In '09 I bought an I2. Its gauge has been inaccurate as extensively discussed. Being a daily watcher of mpg, knowing my indash gauge is inaccurate and knowing that Honda can do better I have made my complaint known to Honda and encourage others to do so as well.

At consistently 3 mpg optimistic at 50 mpg for the tankfull thats (3 / 50 = .06) 6%. Which is generally consistent with the "industry standard" alluded to in yur link.

Blue Bird (Honda Insight) | Fuelly
 

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I started to put in what the MID says on my Fuelly, My MID seems to be about 2.4+mpg optimistic. It was 3mpg optimistic this latest fillup. With only 3 occurrences it seems that the higher the actual mpg, the more optimistic the MID is.
 

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I started to put in what the MID says on my Fuelly, My MID seems to be about 2.4+mpg optimistic. It was 3mpg optimistic this latest fillup. With only 3 occurrences it seems that the higher the actual mpg, the more optimistic the MID is.
That seems likely, as mpg does not have a linear relationship with fuel usage. Switch it round to gallons per mile (or gallons per 100 miles) and have a think about the difference between 1 and 0.

I suspect the difference between calculated and displayed l/100km will be more consistent.
 

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I started to put in what the MID says on my Fuelly, My MID seems to be about 2.4+mpg optimistic. It was 3mpg optimistic this latest fillup. With only 3 occurrences it seems that the higher the actual mpg, the more optimistic the MID is.
I used to get the kind of numbers reported above. But as my actual mpg got better with changes in driving style the raw MID optimism also got higher. I've also noticed that when my actual mpg is lower due to cold and water on the road, the MID optimism gets smaller.

All this suggests to me that there is a given percentage error in the MID's calculation process. If so a programming update could fix the problem and produce more accurate mpg readouts.

Perhaps enough of an improvement to where the mpg readout of the I2 would equal the accuracy of the mpg readout of the I1!! This was the content of my complaint / request to Honda USA and my local dealer, and my suggestion to anyone who shares this pet peeve.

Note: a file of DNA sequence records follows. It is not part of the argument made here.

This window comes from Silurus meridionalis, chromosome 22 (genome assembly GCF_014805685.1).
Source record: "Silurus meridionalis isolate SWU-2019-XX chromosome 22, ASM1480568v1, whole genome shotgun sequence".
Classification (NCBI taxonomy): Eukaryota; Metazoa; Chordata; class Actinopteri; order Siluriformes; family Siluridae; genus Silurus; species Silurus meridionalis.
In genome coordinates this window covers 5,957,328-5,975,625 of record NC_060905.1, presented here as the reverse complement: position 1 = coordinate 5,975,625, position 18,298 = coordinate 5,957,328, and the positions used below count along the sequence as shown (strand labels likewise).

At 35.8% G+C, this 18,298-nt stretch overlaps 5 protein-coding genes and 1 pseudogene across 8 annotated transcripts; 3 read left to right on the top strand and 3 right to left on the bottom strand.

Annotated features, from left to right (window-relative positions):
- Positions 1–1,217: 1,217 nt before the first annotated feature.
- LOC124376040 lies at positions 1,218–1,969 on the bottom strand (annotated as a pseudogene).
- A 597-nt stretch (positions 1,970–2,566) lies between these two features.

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Discussion Starter #13
Personally, I've never really trusted in-dash mpg displays.

My 2005 MINI Cooper S had one that consistently under-reported fuel use (i.e. it claimed better fuel consumption than I was actually getting) to the tune of about 1mpg or roughly 3%

That said, these gauges are useful, in that they are probably quite consistent even when inaccurate. So, as a way of seeing whether you're doing better or worse than last time, they are helpful but if you want a definitive mpg figure (e.g. for fuelly.com) there's still no substitute for measuring the volume of fuel you're putting in the tank!

If you look on these two methods as serving two distinctly different purposes, it kind of ceases to be a problem...
 

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......That said, these gauges are useful, in that they are probably quite consistent even when inaccurate. So, as a way of seeing whether you're doing better or worse than last time, they are helpful but if you want a definitive mpg figure (e.g. for fuelly.com) there's still no substitute for measuring the volume of fuel you're putting in the tank!......
EXCELLENT !! I completely agree.
 

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I think you all missed my point. As mpg gets higher the mpg discrepancy between MID and actual obviously gets higher. However - the MID is not getting more inaccurate at higher mpg.

What is the car actually estimating? Distance travelled and fuel consumed. As fuel consumption decreases each mpg is worth less.

Here's a quick table as to the increase in fuel used over 100 miles in 5mpg increments.

MPG, Gal/100m, Difference (Gallons)
35mpg, 2.86gal, N/A
40mpg, 2.50gal, 0.36gal
45mpg, 2.22gal, 0.28gal
50mpg, 2.00gal, 0.22gal
55mpg, 1.82gal, 0.18gal
60mpg, 1.67gal, 0.15gal

Ergo - a 3 mpg discrepancy at 40mpg is roughly the same margin of error as a 6 mpg discrepancy at 55 mpg. The trip computer isn't getting more inaccurate at all. It's just that MPG is not directly a measure of fuel consumed. It's a rate of fuel consumption.

Edit: that's not to say MID accuracy can't be improved, just that any discrepancy will always be magnified at low consumption when you're using distance / volume to gauge fuel consumption.
 

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Discussion Starter #16
Uriel's observations about mpg versus gallons per mile are certainly valid.

Another way to think about all of this is to consider what the MID is actually doing. It counts "fuel injector pulses x pulse width". A pulse occurs on each cylinder every two engine revolutions and the pulse width is the amount of time the computer tells the fuel injector to stay open - unless the engine is on the over-run with the throttle closed, in which case the fuel supply is shut off (i.e. injector pulse width is zero).